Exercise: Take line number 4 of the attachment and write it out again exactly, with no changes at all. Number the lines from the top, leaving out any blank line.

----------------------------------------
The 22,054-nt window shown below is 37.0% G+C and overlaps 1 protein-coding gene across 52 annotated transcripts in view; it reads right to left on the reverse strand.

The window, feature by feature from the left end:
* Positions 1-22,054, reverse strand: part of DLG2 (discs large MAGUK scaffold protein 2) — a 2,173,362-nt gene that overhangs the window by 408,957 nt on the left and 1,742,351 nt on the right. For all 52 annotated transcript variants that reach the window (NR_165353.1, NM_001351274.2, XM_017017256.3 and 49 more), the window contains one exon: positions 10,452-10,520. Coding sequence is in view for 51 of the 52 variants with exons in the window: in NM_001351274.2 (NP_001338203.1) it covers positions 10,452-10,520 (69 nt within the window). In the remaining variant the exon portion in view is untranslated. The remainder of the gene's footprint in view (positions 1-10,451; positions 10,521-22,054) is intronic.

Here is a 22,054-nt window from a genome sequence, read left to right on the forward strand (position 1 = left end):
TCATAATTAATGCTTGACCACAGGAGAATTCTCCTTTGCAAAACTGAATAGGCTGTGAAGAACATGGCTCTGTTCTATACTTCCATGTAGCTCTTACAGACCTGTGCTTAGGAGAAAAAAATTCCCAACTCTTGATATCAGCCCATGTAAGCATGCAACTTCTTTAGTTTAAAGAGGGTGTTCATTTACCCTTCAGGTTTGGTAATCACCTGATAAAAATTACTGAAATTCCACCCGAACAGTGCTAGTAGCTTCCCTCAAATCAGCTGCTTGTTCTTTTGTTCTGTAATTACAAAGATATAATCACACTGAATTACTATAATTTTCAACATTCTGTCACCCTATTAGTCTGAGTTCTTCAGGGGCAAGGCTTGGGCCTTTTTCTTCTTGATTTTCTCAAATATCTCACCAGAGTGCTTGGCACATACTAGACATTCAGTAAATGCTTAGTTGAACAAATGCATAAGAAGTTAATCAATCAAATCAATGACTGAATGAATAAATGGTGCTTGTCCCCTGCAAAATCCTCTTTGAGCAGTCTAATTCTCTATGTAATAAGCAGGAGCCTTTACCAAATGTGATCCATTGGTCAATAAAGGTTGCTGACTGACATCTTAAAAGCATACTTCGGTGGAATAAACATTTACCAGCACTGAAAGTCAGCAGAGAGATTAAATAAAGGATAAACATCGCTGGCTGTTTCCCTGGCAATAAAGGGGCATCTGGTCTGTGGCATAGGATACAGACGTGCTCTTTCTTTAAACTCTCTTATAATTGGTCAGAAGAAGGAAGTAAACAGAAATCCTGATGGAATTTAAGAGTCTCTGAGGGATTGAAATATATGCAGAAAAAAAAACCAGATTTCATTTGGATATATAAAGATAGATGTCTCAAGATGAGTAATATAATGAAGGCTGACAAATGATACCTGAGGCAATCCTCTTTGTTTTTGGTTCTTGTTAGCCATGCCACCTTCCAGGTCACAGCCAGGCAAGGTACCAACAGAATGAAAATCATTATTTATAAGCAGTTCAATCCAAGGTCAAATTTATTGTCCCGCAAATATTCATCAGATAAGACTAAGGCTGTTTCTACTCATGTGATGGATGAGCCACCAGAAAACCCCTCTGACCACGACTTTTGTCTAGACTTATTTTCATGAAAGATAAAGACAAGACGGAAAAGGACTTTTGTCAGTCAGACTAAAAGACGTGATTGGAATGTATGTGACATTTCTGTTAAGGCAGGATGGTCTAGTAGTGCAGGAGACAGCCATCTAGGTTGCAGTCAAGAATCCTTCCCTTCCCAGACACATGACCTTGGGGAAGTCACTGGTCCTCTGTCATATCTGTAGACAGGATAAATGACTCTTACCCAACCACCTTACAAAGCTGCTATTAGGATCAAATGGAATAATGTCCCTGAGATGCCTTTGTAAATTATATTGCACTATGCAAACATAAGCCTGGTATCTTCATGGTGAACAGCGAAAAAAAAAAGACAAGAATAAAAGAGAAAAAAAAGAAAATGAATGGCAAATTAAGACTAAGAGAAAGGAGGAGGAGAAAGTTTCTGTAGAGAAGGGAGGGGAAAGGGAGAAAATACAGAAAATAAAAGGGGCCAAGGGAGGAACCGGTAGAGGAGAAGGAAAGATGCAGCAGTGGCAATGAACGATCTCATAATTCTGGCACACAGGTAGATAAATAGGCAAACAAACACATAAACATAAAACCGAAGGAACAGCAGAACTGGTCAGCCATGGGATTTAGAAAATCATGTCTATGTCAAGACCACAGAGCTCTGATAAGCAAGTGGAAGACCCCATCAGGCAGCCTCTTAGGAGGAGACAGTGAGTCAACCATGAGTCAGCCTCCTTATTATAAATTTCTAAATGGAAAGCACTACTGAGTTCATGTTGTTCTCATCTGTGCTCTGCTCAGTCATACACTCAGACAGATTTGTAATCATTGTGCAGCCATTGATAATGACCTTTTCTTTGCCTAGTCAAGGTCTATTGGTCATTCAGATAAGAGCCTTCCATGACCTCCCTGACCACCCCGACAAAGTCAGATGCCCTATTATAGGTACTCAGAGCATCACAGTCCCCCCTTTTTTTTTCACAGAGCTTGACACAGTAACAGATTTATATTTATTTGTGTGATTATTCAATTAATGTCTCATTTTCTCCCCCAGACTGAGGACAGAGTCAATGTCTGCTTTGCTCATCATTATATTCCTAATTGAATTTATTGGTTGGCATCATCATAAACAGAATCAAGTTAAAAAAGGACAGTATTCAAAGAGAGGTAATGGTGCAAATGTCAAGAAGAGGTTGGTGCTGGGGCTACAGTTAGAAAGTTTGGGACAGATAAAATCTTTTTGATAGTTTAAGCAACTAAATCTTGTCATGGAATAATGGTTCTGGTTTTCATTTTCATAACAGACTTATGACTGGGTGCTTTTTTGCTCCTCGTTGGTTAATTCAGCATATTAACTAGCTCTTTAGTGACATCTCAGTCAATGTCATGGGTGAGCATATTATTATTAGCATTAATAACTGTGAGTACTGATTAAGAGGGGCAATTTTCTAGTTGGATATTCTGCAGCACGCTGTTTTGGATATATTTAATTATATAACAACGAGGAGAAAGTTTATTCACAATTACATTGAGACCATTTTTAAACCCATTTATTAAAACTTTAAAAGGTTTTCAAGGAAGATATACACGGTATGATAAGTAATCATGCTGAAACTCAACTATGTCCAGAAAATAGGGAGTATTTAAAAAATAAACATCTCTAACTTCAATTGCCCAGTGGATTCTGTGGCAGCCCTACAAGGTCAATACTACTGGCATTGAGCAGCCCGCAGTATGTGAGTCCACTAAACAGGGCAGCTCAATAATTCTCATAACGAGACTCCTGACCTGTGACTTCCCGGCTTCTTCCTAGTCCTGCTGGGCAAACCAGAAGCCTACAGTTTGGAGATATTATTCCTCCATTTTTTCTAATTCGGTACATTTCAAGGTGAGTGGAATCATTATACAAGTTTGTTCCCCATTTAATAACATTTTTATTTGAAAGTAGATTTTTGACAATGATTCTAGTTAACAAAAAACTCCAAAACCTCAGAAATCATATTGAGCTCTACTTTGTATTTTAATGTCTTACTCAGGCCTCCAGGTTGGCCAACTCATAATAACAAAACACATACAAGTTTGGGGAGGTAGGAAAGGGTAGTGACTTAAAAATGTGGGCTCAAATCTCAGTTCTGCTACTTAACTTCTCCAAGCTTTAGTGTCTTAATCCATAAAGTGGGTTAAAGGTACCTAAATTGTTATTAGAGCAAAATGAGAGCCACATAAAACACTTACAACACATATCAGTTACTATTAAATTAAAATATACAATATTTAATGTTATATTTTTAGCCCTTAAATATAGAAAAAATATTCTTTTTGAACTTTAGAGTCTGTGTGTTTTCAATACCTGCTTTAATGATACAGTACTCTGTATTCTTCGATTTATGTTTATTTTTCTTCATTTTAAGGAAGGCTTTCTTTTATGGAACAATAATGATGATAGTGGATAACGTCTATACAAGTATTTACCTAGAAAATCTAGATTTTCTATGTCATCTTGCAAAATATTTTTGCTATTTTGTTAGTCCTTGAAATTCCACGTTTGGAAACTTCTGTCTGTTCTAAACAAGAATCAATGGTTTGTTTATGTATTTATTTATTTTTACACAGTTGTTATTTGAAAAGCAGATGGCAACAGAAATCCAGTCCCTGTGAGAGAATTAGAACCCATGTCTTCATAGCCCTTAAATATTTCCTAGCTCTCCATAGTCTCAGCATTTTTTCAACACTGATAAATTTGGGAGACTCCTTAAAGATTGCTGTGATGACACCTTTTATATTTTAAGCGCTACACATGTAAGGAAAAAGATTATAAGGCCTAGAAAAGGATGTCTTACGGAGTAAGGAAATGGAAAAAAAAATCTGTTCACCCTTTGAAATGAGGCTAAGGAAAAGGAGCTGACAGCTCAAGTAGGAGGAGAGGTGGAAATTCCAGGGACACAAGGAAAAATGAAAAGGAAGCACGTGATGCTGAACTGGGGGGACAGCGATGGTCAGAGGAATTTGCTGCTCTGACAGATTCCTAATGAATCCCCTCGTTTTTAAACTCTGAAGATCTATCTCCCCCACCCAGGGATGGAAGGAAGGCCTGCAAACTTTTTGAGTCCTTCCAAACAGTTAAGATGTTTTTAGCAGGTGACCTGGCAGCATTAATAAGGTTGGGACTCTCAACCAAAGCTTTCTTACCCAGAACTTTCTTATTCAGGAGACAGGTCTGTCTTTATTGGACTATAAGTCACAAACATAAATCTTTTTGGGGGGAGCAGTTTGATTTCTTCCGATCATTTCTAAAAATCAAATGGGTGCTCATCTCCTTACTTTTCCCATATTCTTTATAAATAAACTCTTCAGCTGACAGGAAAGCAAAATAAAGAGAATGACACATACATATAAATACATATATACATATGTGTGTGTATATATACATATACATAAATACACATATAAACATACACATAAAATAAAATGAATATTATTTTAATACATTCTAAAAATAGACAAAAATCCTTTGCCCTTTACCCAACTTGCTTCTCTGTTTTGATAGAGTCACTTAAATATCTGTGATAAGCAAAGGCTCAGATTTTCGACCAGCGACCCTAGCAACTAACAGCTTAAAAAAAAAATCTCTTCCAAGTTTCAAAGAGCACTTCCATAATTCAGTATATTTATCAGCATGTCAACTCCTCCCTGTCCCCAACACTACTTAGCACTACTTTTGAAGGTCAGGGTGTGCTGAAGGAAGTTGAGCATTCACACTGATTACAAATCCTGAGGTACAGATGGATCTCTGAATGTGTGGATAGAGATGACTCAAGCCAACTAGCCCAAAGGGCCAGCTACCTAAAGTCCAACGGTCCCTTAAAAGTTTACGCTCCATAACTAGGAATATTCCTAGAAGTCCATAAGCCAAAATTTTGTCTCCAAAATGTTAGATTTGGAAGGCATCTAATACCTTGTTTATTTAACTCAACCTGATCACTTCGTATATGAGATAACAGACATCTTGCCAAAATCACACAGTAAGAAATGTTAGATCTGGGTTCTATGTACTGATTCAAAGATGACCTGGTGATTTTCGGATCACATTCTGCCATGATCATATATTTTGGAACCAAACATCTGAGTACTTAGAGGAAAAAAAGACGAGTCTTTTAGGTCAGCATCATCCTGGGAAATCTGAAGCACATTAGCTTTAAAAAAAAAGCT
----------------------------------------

Here is a 22,054-nt window from a genome sequence, read left to right on the forward strand (position 1 = left end):